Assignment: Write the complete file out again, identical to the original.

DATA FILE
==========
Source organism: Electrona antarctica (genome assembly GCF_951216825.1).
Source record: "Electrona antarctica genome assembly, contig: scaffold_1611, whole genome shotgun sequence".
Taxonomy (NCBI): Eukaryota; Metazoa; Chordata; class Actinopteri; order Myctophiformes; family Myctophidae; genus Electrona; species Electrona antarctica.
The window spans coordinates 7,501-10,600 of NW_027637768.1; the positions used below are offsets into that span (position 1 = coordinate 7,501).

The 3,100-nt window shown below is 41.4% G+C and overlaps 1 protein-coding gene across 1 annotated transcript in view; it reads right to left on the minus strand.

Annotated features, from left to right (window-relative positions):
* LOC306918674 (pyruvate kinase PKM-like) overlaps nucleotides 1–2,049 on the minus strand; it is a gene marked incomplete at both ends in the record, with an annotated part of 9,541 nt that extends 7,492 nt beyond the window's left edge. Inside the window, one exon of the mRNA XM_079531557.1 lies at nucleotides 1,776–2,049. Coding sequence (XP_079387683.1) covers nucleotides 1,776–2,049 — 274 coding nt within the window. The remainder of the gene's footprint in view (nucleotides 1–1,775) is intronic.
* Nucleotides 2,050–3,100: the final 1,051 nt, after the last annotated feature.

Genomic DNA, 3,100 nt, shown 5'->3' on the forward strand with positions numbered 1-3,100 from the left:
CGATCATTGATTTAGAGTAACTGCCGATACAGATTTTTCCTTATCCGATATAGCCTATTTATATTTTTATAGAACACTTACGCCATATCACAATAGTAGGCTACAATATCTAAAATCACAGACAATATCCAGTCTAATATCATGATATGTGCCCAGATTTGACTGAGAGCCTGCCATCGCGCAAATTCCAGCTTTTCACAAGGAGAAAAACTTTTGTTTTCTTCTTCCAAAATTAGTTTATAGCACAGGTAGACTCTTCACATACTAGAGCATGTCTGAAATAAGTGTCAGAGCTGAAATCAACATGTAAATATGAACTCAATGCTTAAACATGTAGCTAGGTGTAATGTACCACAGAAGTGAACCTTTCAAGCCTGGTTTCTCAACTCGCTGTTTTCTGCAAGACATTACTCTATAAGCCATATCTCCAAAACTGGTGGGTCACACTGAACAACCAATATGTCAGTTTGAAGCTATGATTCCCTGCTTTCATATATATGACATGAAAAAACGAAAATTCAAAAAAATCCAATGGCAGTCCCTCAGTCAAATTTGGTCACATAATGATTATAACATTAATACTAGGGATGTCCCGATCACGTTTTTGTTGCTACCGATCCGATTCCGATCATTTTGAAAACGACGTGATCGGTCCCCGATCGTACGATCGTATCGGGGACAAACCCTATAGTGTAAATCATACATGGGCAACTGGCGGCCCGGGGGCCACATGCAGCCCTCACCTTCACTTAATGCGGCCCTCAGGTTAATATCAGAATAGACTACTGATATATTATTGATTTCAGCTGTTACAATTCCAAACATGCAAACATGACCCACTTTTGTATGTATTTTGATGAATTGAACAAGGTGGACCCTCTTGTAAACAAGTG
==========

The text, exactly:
Source organism: Electrona antarctica (genome assembly GCF_951216825.1).
Source record: "Electrona antarctica genome assembly, contig: scaffold_1611, whole genome shotgun sequence".
Taxonomy (NCBI): Eukaryota; Metazoa; Chordata; class Actinopteri; order Myctophiformes; family Myctophidae; genus Electrona; species Electrona antarctica.
The window spans coordinates 7,501-10,600 of NW_027637768.1; the positions used below are offsets into that span (position 1 = coordinate 7,501).

The 3,100-nt window shown below is 41.4% G+C and overlaps 1 protein-coding gene across 1 annotated transcript in view; it reads right to left on the minus strand.

Annotated features, from left to right (window-relative positions):
* LOC306918674 (pyruvate kinase PKM-like) overlaps nucleotides 1–2,049 on the minus strand; it is a gene marked incomplete at both ends in the record, with an annotated part of 9,541 nt that extends 7,492 nt beyond the window's left edge. Inside the window, one exon of the mRNA XM_079531557.1 lies at nucleotides 1,776–2,049. Coding sequence (XP_079387683.1) covers nucleotides 1,776–2,049 — 274 coding nt within the window. The remainder of the gene's footprint in view (nucleotides 1–1,775) is intronic.
* Nucleotides 2,050–3,100: the final 1,051 nt, after the last annotated feature.

Genomic DNA, 3,100 nt, shown 5'->3' on the forward strand with positions numbered 1-3,100 from the left:
CGATCATTGATTTAGAGTAACTGCCGATACAGATTTTTCCTTATCCGATATAGCCTATTTATATTTTTATAGAACACTTACGCCATATCACAATAGTAGGCTACAATATCTAAAATCACAGACAATATCCAGTCTAATATCATGATATGTGCCCAGATTTGACTGAGAGCCTGCCATCGCGCAAATTCCAGCTTTTCACAAGGAGAAAAACTTTTGTTTTCTTCTTCCAAAATTAGTTTATAGCACAGGTAGACTCTTCACATACTAGAGCATGTCTGAAATAAGTGTCAGAGCTGAAATCAACATGTAAATATGAACTCAATGCTTAAACATGTAGCTAGGTGTAATGTACCACAGAAGTGAACCTTTCAAGCCTGGTTTCTCAACTCGCTGTTTTCTGCAAGACATTACTCTATAAGCCATATCTCCAAAACTGGTGGGTCACACTGAACAACCAATATGTCAGTTTGAAGCTATGATTCCCTGCTTTCATATATATGACATGAAAAAACGAAAATTCAAAAAAATCCAATGGCAGTCCCTCAGTCAAATTTGGTCACATAATGATTATAACATTAATACTAGGGATGTCCCGATCACGTTTTTGTTGCTACCGATCCGATTCCGATCATTTTGAAAACGACGTGATCGGTCCCCGATCGTACGATCGTATCGGGGACAAACCCTATAGTGTAAATCATACATGGGCAACTGGCGGCCCGGGGGCCACATGCAGCCCTCACCTTCACTTAATGCGGCCCTCAGGTTAATATCAGAATAGACTACTGATATATTATTGATTTCAGCTGTTACAATTCCAAACATGCAAACATGACCCACTTTTGTATGTATTTTGATGAATTGAACAAGGTGGACCCTCTTGTAAACAAGTG